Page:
• May 19, 2024

Time for urgent action

 Time for urgent action

The US’ National Tobacco Reform Initiative (NTRI) is calling on the Food and Drug Administration actively and expeditiously to pursue the course of action the agency announced in July 2017 ‘with respect to its proposed tobacco and nicotine regulatory framework that would focus on nicotine and support innovations to promote tobacco harm reduction based on the continuum of risk for nicotine-containing products’.
On July 28, 2017, the NTRI said, the FDA commissioner, Scott Gottlieb, and the director of the agency’s Center for Tobacco Products, Mitch Zeller, announced new policy directions on tobacco and nicotine that called for a ‘comprehensive regulatory plan’ that would accelerate efforts in winning the war against cigarette smoking.
In a letter to the commissioner on the one-year anniversary of his announcement, the public health leaders who are part of NTRI said that while they had seen progress during the past 50 plus years in respect of declining smoking prevalence, an estimated 32 million US adults still smoked cigarettes. ‘Cigarette smoking remains this nation’s leading cause of preventable disease and death, responsible for about 480,000 deaths each year and costing this country approximately $300 billion in health care costs and lost productivity,’ the NTRI said in a press note. ‘With so many lives on the line each year, there must be an urgency to take bold, visionary actions immediately to reduce the disease burden that smoking addiction inflicts on the health of Americans.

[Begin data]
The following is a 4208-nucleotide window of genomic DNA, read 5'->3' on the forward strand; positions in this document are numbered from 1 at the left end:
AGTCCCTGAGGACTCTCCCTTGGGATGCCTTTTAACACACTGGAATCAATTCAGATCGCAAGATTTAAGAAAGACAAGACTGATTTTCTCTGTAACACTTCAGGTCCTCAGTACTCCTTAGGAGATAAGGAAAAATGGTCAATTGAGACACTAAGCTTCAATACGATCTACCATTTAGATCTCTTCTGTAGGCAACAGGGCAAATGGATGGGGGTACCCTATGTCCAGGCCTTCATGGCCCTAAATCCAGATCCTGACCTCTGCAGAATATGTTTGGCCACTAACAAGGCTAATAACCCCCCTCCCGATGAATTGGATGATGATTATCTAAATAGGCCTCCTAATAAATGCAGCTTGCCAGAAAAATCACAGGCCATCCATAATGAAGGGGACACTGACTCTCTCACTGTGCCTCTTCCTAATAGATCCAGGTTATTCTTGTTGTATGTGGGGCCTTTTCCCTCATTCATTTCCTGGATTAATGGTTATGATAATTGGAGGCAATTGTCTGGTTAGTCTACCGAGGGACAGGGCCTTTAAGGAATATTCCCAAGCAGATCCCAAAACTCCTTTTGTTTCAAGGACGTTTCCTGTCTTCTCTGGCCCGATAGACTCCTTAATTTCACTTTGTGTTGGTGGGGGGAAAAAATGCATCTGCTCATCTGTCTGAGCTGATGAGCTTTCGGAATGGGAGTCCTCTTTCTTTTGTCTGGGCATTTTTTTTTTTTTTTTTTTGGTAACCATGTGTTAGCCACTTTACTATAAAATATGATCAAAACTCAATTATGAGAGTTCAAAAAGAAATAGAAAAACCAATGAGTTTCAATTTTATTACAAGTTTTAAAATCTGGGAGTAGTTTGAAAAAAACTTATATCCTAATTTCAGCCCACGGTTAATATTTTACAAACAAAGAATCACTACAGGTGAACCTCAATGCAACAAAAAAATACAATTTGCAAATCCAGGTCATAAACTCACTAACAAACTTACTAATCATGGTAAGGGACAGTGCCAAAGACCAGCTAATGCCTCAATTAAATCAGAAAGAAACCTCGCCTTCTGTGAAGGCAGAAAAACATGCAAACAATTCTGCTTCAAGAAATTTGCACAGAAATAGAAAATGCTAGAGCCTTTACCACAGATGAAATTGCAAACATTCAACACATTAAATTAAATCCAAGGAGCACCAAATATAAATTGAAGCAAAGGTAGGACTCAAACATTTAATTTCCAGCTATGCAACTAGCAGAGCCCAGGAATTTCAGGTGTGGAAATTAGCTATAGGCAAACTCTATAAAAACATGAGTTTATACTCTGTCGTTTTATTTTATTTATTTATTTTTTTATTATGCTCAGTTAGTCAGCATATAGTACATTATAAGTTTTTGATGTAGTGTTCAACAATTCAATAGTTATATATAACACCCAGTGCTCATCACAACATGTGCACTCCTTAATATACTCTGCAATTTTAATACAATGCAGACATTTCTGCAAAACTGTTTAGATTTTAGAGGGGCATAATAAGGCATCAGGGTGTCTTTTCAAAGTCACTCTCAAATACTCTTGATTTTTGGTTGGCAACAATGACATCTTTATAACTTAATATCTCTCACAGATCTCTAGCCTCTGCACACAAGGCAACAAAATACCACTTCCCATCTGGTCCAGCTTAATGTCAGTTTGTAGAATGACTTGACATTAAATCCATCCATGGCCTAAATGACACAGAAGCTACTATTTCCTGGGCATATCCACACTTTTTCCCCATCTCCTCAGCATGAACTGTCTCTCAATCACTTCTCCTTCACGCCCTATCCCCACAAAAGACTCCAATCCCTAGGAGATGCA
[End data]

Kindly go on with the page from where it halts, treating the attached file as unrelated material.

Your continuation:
‘While the NTRI fully supports the FDA’s announced visionary initiatives, we are concerned that the FDA is/will become mired in overly bureaucratic processes that will delay taking necessary and obvious steps to protect the public’s health. While some attention is being focused on the priority to consider reducing nicotine levels in cigarettes, the other equally important priority to establish a more workable and flexible regulatory framework to regulate all tobacco and nicotine products based on their risks and relative risks (continuum of risk) is nowhere to be seen.’
“[I]f prudent product standards and reasonable guidelines for making truthful modified risk claims are not available before introducing a product standard for reducing nicotine’s addictiveness in combustible cigarettes, the opportunity to accelerate a mass-migration away from smoked tobacco products, relegating cigarettes to the ashtray of history, will be lost,” veteran tobacco and nicotine researcher and NTRI member, David B. Abrams, PhD, was quoted as saying. Abrams is a professor at the Department of Social and Behavioral Sciences, NYU College of Global Health, New York University.